But Clutches were exploding on skis without BOV's.
    I have never had a BOV leak, or fail, but I don't run one anymore, cause it jus doesn't net any performance or provide any benefit on a SC ski

    So is a BOV necessary on a SC ski, no, a turbo, Yes, probably a good idea.

  6. #6
    A centrifugal blower eats up the most torque from the driving shaft when it is moving air. A BOV allows air to exit the system between the blower and the throttle. So blowing off air would slow the blower faster than allowing the blower to spin in non moving air. It is this relative "non moving air" that leads to air moving backwards thru the fins and breaking turbine blades on turbos.

    On a turbo install, if you want to keep a turbine spinning fast during shifts, kill the air flow thru it. The fear is the potential air reversion and resulting damage is not worth the gain so people install a BOV on cars.

    Now the question is does this reversion and resulting damage ever happen on a ski? Is the allowing the air to flow help the RPM of the blower better keep up with the change in RPM of the crankshaft? I personally have no idea how you would document the loads on the clutches.

    PS: all of the turbo installs I am involve with have a BOV.

    Andy

  7. #7
    R88ory RXP's Avatar
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    To the OP great post, thanks for sharing, and the info is very good.

    I run in what seems to be similar conditions to you, I used to run a BOV, turbosmart unit, not a crap one. I agree that in chop it did feel smoother, IMO tho this was because the power did not come in as hard, I have tested GPS speed in the chop with and without and no BOV was without question, faster. I do have to question what the engine is doing with the boost when you hit the limiter, OK no it is not using it for power but its still spinning very fast and moving the same amount of air, think of the engine as an air pump, most cases the prop speed is only a couple hundred RPM away from the limiter, that equates to maybe 1000 SC rpm, which is not alot of change in the big picture for the SC, I dont feel the clutch does alot as the engine goes into the limiter, the clutch will have to work as the boat re-hooks and the rpm dips for a split second, again tho by bleeding the boost the wheel will just be free wheeling rather then hitting boost...

    I saw no difference between BOV or NO BOV as far as clutch wear was concerned, stock X SCer @ 8150, but i did see a performance loss with the BOV fitted, so it came out.

    IMO you cant really compare a turbo to our setup, the RPMs are much higher, so is the boost in most cases and there is nothing to slow the wheel so the dynamics of what is going on are very different. I would most likely run a BOV with a turbo on any setup...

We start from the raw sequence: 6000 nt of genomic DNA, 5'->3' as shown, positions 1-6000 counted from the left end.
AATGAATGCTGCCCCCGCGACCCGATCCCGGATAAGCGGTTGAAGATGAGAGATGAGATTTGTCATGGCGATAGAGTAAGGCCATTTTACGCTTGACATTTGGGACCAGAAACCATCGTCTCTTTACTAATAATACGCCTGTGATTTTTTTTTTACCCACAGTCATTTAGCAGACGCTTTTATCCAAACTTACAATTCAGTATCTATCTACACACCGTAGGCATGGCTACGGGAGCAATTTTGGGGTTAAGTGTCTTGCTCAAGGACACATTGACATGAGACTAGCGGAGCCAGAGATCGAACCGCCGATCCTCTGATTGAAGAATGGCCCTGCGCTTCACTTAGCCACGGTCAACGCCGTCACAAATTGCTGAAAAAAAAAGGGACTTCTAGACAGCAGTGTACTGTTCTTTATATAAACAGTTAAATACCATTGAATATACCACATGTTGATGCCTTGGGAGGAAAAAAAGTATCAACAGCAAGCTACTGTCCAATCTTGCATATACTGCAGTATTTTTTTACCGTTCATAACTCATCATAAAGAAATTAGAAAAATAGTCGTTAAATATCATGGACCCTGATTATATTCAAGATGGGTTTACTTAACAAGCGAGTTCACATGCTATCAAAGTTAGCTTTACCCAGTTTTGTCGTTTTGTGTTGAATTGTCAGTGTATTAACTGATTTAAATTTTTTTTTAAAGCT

I would love to see a wheel speed sensor added to a SC and then log the SC wheel speed against engine RPM to see when the clutch is really working, ie differences between to two, outside of the gear ratio.

    R88

  8. #8
    shrabber's Avatar
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    On turbo in the Water Mandatory Run a Bov or you will be blowing off hoses and eventually buying a turbo sooner than later

  9. #9

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    My synopsis only applied to our clutched SC system. A BOV for a turbo is necessary, I don't think anybody is disputing that. A BOV on a roots type SC is not necessary (but an overpressure valve is a good idea), and a BOV on a centrifugal belt-driven SC helps with the belt life.

    The important thing to remember is the supercharger and engine are linked, so the engine will always try to drive the SC (through the clutch) whether there is boost in the pipe or not. When you close the throttle the airflow essentially stops and the engine will drag down the SC as RPMs fall at the same time the stagnant air will push back against the SC wheel. It's like a paddle boat - throttle open, you are paddling with the flow, and it's easy to move. Throttle closed, the flow stops and you are paddling against more resistance. It may be that the SC even slows faster than the engine and helps the engine slow down through the clutch linkage.

    R88 is correct in that we can only be sure of what is going on if we measure engine RPM versus SC RPM both with and without a BOV. All of this is just an educated guess based on experience (the tech, not mine).

    Eric

  10. #10
    If you happen to own one of these 2 stroke lawn blowers, try a little experiment. Pull it to full rpm and then block the outlet. Listen to the RPM. Now block the air inlet with something like a piece of cardboard. Note what the RPM does when the air flow for any reason gets decreased.

    At one point in my past-life I raced a turbocharged sucker car and had to rethink everything I had read over the years.

    http://www.ncs-stl.com/racecar/SuckerCar.jpg

    Andy